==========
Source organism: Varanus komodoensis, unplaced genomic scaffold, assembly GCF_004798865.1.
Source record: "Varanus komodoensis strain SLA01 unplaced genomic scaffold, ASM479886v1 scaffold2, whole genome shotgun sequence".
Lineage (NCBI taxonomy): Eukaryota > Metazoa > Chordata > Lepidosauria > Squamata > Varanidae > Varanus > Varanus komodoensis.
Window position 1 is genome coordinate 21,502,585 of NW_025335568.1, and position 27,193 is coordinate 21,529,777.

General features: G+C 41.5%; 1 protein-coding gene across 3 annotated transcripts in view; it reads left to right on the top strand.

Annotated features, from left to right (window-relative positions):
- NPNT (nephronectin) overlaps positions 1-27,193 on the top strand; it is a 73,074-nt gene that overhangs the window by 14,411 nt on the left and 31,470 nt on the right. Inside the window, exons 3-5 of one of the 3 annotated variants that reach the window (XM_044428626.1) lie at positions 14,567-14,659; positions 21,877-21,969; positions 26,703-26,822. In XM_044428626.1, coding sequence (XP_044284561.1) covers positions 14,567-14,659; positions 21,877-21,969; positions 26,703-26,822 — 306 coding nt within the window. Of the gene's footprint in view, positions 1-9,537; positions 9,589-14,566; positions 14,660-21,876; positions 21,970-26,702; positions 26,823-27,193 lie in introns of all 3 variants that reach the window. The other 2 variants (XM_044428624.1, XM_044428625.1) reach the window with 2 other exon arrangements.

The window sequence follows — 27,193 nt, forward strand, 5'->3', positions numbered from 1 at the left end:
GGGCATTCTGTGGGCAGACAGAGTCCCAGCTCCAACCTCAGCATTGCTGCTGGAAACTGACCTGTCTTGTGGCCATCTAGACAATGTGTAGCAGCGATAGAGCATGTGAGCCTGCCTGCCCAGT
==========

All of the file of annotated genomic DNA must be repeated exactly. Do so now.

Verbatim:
Source organism: Varanus komodoensis, unplaced genomic scaffold, assembly GCF_004798865.1.
Source record: "Varanus komodoensis strain SLA01 unplaced genomic scaffold, ASM479886v1 scaffold2, whole genome shotgun sequence".
Lineage (NCBI taxonomy): Eukaryota > Metazoa > Chordata > Lepidosauria > Squamata > Varanidae > Varanus > Varanus komodoensis.
Window position 1 is genome coordinate 21,502,585 of NW_025335568.1, and position 27,193 is coordinate 21,529,777.

General features: G+C 41.5%; 1 protein-coding gene across 3 annotated transcripts in view; it reads left to right on the top strand.

Annotated features, from left to right (window-relative positions):
- NPNT (nephronectin) overlaps positions 1-27,193 on the top strand; it is a 73,074-nt gene that overhangs the window by 14,411 nt on the left and 31,470 nt on the right. Inside the window, exons 3-5 of one of the 3 annotated variants that reach the window (XM_044428626.1) lie at positions 14,567-14,659; positions 21,877-21,969; positions 26,703-26,822. In XM_044428626.1, coding sequence (XP_044284561.1) covers positions 14,567-14,659; positions 21,877-21,969; positions 26,703-26,822 — 306 coding nt within the window. Of the gene's footprint in view, positions 1-9,537; positions 9,589-14,566; positions 14,660-21,876; positions 21,970-26,702; positions 26,823-27,193 lie in introns of all 3 variants that reach the window. The other 2 variants (XM_044428624.1, XM_044428625.1) reach the window with 2 other exon arrangements.

The window sequence follows — 27,193 nt, forward strand, 5'->3', positions numbered from 1 at the left end:
GGGCATTCTGTGGGCAGACAGAGTCCCAGCTCCAACCTCAGCATTGCTGCTGGAAACTGACCTGTCTTGTGGCCATCTAGACAATGTGTAGCAGCGATAGAGCATGTGAGCCTGCCTGCCCAGT